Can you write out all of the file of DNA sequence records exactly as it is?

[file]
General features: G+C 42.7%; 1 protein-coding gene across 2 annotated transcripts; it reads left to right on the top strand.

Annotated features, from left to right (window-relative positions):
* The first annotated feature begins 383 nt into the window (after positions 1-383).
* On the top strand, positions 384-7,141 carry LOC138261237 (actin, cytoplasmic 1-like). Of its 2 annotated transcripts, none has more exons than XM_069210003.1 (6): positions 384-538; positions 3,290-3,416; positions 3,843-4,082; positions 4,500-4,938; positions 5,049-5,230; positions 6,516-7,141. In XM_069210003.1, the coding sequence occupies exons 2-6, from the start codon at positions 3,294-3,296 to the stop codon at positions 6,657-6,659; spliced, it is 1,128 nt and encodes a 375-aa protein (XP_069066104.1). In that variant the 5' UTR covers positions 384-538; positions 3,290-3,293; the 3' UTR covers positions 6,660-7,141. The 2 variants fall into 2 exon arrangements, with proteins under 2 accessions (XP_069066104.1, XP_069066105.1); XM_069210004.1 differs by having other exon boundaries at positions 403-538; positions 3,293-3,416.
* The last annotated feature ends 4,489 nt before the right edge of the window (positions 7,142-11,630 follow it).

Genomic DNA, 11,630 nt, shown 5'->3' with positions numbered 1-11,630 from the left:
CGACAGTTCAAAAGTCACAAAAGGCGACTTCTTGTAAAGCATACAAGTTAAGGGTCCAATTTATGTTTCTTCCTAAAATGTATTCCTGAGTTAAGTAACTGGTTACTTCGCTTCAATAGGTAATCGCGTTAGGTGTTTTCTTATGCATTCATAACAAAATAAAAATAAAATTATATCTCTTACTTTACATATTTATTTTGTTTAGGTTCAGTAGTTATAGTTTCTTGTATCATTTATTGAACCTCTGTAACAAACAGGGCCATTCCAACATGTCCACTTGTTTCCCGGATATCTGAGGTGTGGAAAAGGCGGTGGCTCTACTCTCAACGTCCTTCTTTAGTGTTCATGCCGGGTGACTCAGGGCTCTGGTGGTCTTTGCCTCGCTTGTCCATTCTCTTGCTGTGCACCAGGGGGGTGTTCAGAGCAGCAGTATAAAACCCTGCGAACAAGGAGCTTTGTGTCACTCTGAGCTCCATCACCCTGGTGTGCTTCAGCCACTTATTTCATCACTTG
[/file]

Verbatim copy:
General features: G+C 42.7%; 1 protein-coding gene across 2 annotated transcripts; it reads left to right on the top strand.

Annotated features, from left to right (window-relative positions):
* The first annotated feature begins 383 nt into the window (after positions 1-383).
* On the top strand, positions 384-7,141 carry LOC138261237 (actin, cytoplasmic 1-like). Of its 2 annotated transcripts, none has more exons than XM_069210003.1 (6): positions 384-538; positions 3,290-3,416; positions 3,843-4,082; positions 4,500-4,938; positions 5,049-5,230; positions 6,516-7,141. In XM_069210003.1, the coding sequence occupies exons 2-6, from the start codon at positions 3,294-3,296 to the stop codon at positions 6,657-6,659; spliced, it is 1,128 nt and encodes a 375-aa protein (XP_069066104.1). In that variant the 5' UTR covers positions 384-538; positions 3,290-3,293; the 3' UTR covers positions 6,660-7,141. The 2 variants fall into 2 exon arrangements, with proteins under 2 accessions (XP_069066104.1, XP_069066105.1); XM_069210004.1 differs by having other exon boundaries at positions 403-538; positions 3,293-3,416.
* The last annotated feature ends 4,489 nt before the right edge of the window (positions 7,142-11,630 follow it).

Genomic DNA, 11,630 nt, shown 5'->3' with positions numbered 1-11,630 from the left:
CGACAGTTCAAAAGTCACAAAAGGCGACTTCTTGTAAAGCATACAAGTTAAGGGTCCAATTTATGTTTCTTCCTAAAATGTATTCCTGAGTTAAGTAACTGGTTACTTCGCTTCAATAGGTAATCGCGTTAGGTGTTTTCTTATGCATTCATAACAAAATAAAAATAAAATTATATCTCTTACTTTACATATTTATTTTGTTTAGGTTCAGTAGTTATAGTTTCTTGTATCATTTATTGAACCTCTGTAACAAACAGGGCCATTCCAACATGTCCACTTGTTTCCCGGATATCTGAGGTGTGGAAAAGGCGGTGGCTCTACTCTCAACGTCCTTCTTTAGTGTTCATGCCGGGTGACTCAGGGCTCTGGTGGTCTTTGCCTCGCTTGTCCATTCTCTTGCTGTGCACCAGGGGGGTGTTCAGAGCAGCAGTATAAAACCCTGCGAACAAGGAGCTTTGTGTCACTCTGAGCTCCATCACCCTGGTGTGCTTCAGCCACTTATTTCATCACTTG